Horrid Scenes and Marvellous Sights: The Citizen-Soldier and Sir Robert Ker Porter’s Spectacle of War
The period of the French Revolutionary and Napoleonic Wars is now widely viewed as seeing the emergence of the first modern or ‘total’ war, as whole populations came to be mobilised for the nation’s war effort. The period’s print culture and popular entertainments responded to these demands by creating a media spectacle, eliciting popular support for the war by enabling its audience to visualise scenes of conflict. Sir Robert Ker Porter’s work as both a writer and artist had a significant presence in this emergent spectacle of war. Utilising personal correspondence from eyewitnesses and placing enormous emphasis in his work on accurate depictions of warfare, he sought to enable the citizen to share the soldier’s view of war, allowing him or her to visualise and imagine conflict from the vantage point of the soldier and his subjective experience. Whilst Porter thus sought to provide images of willing sacrifice for the nation, there is nonetheless a transgressive aspect to his work. By privileging the soldiers’ personal view, the images presented by Porter could conflict with the state’s attempts to control information about the war. The articulation of a soldier’s subjective experience of war could be unsettling, eliciting affective and horrified responses to war that were far removed from the needs of a militaristic state.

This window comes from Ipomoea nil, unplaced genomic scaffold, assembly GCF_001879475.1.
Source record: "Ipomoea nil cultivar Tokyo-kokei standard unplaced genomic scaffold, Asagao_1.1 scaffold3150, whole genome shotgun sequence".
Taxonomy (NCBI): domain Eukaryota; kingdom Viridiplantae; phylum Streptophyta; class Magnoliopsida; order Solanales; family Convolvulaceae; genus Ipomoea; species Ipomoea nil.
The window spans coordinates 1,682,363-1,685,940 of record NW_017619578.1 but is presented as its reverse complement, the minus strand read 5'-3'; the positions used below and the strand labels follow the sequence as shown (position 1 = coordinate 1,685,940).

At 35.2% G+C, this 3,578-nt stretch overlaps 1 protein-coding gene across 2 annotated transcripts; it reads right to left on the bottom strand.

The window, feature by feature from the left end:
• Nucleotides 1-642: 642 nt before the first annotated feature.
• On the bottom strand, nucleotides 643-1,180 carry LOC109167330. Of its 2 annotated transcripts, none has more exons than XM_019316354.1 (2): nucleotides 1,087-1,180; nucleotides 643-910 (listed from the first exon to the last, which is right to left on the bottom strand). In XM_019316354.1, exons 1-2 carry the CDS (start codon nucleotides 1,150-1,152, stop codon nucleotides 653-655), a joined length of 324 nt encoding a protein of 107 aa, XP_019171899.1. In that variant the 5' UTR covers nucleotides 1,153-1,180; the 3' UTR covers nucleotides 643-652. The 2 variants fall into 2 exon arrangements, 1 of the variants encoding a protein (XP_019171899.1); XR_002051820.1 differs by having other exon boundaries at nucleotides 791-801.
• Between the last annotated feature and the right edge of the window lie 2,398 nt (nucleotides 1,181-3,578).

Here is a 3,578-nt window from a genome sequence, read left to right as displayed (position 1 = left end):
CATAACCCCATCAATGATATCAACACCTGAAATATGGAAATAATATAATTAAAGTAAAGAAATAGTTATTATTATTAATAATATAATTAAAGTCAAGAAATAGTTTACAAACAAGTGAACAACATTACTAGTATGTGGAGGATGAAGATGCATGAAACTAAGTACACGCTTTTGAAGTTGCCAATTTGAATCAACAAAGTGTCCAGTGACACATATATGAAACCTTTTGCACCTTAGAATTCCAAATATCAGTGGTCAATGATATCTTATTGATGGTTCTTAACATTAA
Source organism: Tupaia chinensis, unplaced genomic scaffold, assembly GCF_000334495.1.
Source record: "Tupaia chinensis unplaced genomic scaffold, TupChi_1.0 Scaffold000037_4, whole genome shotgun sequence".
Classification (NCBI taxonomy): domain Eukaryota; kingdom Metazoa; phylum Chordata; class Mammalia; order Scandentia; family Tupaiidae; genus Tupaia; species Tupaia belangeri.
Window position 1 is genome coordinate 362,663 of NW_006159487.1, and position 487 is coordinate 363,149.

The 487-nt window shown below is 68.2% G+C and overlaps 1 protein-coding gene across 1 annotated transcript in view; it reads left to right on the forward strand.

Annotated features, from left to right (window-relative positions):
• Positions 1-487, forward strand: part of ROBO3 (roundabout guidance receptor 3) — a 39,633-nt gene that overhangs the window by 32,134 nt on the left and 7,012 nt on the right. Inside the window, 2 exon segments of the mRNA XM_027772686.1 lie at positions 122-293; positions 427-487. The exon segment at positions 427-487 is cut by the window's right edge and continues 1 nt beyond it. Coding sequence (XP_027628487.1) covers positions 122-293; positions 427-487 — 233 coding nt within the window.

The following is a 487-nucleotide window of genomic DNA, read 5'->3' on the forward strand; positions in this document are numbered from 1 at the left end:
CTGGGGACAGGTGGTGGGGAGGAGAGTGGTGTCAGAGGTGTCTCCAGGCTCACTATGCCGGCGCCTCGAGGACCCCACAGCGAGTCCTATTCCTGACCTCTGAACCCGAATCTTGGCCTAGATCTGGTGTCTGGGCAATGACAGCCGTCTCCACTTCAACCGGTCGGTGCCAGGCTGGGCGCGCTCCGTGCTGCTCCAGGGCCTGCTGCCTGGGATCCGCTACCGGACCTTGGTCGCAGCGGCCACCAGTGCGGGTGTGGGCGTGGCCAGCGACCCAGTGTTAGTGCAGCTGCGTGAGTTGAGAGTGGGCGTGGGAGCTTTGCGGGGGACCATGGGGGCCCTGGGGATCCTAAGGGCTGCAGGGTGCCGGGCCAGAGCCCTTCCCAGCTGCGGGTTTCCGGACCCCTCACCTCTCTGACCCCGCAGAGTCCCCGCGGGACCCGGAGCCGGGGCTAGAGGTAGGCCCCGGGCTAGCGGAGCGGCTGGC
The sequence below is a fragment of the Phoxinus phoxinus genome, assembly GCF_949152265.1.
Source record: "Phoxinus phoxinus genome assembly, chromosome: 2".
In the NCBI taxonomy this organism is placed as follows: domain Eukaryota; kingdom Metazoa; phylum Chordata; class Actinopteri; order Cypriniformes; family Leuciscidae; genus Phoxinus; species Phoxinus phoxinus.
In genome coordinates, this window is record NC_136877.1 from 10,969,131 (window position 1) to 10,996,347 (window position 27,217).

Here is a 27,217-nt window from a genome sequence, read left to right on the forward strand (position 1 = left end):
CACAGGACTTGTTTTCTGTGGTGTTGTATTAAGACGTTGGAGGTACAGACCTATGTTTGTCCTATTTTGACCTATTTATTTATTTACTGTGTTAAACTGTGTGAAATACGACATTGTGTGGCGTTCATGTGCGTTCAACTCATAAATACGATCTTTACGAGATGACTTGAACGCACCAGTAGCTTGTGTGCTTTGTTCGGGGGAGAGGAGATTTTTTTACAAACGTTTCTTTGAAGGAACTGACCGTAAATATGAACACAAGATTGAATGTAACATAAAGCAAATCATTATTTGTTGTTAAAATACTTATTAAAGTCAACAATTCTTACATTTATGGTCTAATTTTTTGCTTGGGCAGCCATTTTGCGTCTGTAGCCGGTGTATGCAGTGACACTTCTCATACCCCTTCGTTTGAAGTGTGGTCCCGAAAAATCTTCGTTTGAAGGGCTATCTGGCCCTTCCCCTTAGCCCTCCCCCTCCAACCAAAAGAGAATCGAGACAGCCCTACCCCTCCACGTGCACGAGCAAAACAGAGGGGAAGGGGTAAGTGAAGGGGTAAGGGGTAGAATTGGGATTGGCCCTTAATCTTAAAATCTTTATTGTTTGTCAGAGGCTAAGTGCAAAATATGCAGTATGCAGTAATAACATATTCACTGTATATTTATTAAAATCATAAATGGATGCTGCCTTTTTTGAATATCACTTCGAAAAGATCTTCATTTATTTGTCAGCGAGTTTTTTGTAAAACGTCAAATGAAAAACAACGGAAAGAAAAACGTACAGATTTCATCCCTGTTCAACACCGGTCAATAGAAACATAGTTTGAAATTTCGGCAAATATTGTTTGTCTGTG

Copyright © Neil Ramsey, 2007